Consider a Problem-Solving Approach to Conflict

I once sat on a jury where for a full week, day after day, I listened to painstakingly detailed and boring testimony regarding a construction renovation gone wrong.   My fellow jury members and I debated for less than 2 hours at the conclusion of the rather lengthy testimony, and unanimously concluded that both the owner and the contractor were at fault.  The awards we granted to each of them almost zero-ed out. Both sides had their day in court, but at what cost?

The civil court system exists to help us resolve our conflicts.  But have we come to depend on it too much?  Shouldn’t we be taking some responsibility for our actions and trying to resolve our own conflicts first?  With seemingly increasing conflict in the world, have we lost the desire, or foresight to try and compromise, or resolve our own disputes?  In a conflict, all too often our knee-jerk reaction is to say “see you in court”.  Unfortunately, courts are now inundated with litigants seeking justice, and sadly, the result of many court actions is anything but justice.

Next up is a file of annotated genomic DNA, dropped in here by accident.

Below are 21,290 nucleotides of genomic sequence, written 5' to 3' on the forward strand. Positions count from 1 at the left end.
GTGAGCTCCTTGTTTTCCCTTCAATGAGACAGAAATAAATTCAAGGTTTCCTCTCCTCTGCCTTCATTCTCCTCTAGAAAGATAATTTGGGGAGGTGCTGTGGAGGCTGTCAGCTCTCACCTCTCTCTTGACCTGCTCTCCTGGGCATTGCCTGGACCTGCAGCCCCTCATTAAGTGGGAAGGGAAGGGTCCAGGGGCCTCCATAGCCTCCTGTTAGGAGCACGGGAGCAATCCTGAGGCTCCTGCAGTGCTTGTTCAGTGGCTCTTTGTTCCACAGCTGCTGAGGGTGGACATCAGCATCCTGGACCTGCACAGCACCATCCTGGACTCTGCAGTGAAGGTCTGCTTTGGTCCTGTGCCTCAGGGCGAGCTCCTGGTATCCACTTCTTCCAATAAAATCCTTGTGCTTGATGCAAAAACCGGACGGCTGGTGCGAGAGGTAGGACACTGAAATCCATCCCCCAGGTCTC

Luckily, several forms of alternative dispute resolution are now becoming mainstream, and the public needs to be aware of these alternatives.  It is now typical for real estate purchase agreements and employment contracts to require arbitration if there is a dispute over its terms; E-bay hosts on online dispute resolution system; and most county and civil courts order mediation at some stage of the process.